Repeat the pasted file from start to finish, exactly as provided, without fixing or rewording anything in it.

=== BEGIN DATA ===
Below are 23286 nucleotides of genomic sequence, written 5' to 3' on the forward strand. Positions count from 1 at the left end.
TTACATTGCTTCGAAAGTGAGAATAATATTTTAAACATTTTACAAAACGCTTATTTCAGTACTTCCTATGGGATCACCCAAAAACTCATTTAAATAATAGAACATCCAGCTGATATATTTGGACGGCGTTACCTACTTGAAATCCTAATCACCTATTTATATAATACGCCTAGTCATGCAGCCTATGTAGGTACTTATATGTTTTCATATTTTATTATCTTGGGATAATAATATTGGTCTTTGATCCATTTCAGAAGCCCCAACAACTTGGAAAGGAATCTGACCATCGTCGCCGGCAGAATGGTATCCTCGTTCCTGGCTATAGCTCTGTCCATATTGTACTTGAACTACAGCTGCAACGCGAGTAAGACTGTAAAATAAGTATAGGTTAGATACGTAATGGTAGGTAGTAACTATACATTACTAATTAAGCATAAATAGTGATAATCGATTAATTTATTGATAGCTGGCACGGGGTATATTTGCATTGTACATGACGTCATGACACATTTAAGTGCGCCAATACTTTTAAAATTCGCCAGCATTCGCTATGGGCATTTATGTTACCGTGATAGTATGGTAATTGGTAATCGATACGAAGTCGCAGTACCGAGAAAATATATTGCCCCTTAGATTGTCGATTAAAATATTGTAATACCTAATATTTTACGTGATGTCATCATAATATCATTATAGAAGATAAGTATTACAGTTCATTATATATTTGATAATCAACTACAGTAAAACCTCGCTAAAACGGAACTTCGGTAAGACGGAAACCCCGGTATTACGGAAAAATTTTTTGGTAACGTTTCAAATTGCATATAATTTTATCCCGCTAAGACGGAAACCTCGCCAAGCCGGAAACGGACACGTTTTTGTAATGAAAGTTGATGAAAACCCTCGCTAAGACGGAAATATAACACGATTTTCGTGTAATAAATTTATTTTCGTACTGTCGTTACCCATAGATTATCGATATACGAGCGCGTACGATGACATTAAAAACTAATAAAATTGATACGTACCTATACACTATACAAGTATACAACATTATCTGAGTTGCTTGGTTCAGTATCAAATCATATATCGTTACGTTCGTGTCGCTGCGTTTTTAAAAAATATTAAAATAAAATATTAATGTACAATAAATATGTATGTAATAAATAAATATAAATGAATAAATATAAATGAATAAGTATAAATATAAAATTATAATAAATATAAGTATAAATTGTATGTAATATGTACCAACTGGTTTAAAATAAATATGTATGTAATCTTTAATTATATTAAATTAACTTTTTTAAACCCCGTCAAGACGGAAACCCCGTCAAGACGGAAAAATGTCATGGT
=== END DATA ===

Below are 23286 nucleotides of genomic sequence, written 5' to 3' on the forward strand. Positions count from 1 at the left end.
TTACATTGCTTCGAAAGTGAGAATAATATTTTAAACATTTTACAAAACGCTTATTTCAGTACTTCCTATGGGATCACCCAAAAACTCATTTAAATAATAGAACATCCAGCTGATATATTTGGACGGCGTTACCTACTTGAAATCCTAATCACCTATTTATATAATACGCCTAGTCATGCAGCCTATGTAGGTACTTATATGTTTTCATATTTTATTATCTTGGGATAATAATATTGGTCTTTGATCCATTTCAGAAGCCCCAACAACTTGGAAAGGAATCTGACCATCGTCGCCGGCAGAATGGTATCCTCGTTCCTGGCTATAGCTCTGTCCATATTGTACTTGAACTACAGCTGCAACGCGAGTAAGACTGTAAAATAAGTATAGGTTAGATACGTAATGGTAGGTAGTAACTATACATTACTAATTAAGCATAAATAGTGATAATCGATTAATTTATTGATAGCTGGCACGGGGTATATTTGCATTGTACATGACGTCATGACACATTTAAGTGCGCCAATACTTTTAAAATTCGCCAGCATTCGCTATGGGCATTTATGTTACCGTGATAGTATGGTAATTGGTAATCGATACGAAGTCGCAGTACCGAGAAAATATATTGCCCCTTAGATTGTCGATTAAAATATTGTAATACCTAATATTTTACGTGATGTCATCATAATATCATTATAGAAGATAAGTATTACAGTTCATTATATATTTGATAATCAACTACAGTAAAACCTCGCTAAAACGGAACTTCGGTAAGACGGAAACCCCGGTATTACGGAAAAATTTTTTGGTAACGTTTCAAATTGCATATAATTTTATCCCGCTAAGACGGAAACCTCGCCAAGCCGGAAACGGACACGTTTTTGTAATGAAAGTTGATGAAAACCCTCGCTAAGACGGAAATATAACACGATTTTCGTGTAATAAATTTATTTTCGTACTGTCGTTACCCATAGATTATCGATATACGAGCGCGTACGATGACATTAAAAACTAATAAAATTGATACGTACCTATACACTATACAAGTATACAACATTATCTGAGTTGCTTGGTTCAGTATCAAATCATATATCGTTACGTTCGTGTCGCTGCGTTTTTAAAAAATATTAAAATAAAATATTAATGTACAATAAATATGTATGTAATAAATAAATATAAATGAATAAATATAAATGAATAAGTATAAATATAAAATTATAATAAATATAAGTATAAATTGTATGTAATATGTACCAACTGGTTTAAAATAAATATGTATGTAATCTTTAATTATATTAAATTAACTTTTTTAAACCCCGTCAAGACGGAAACCCCGTCAAGACGGAAAAATGTCATGGT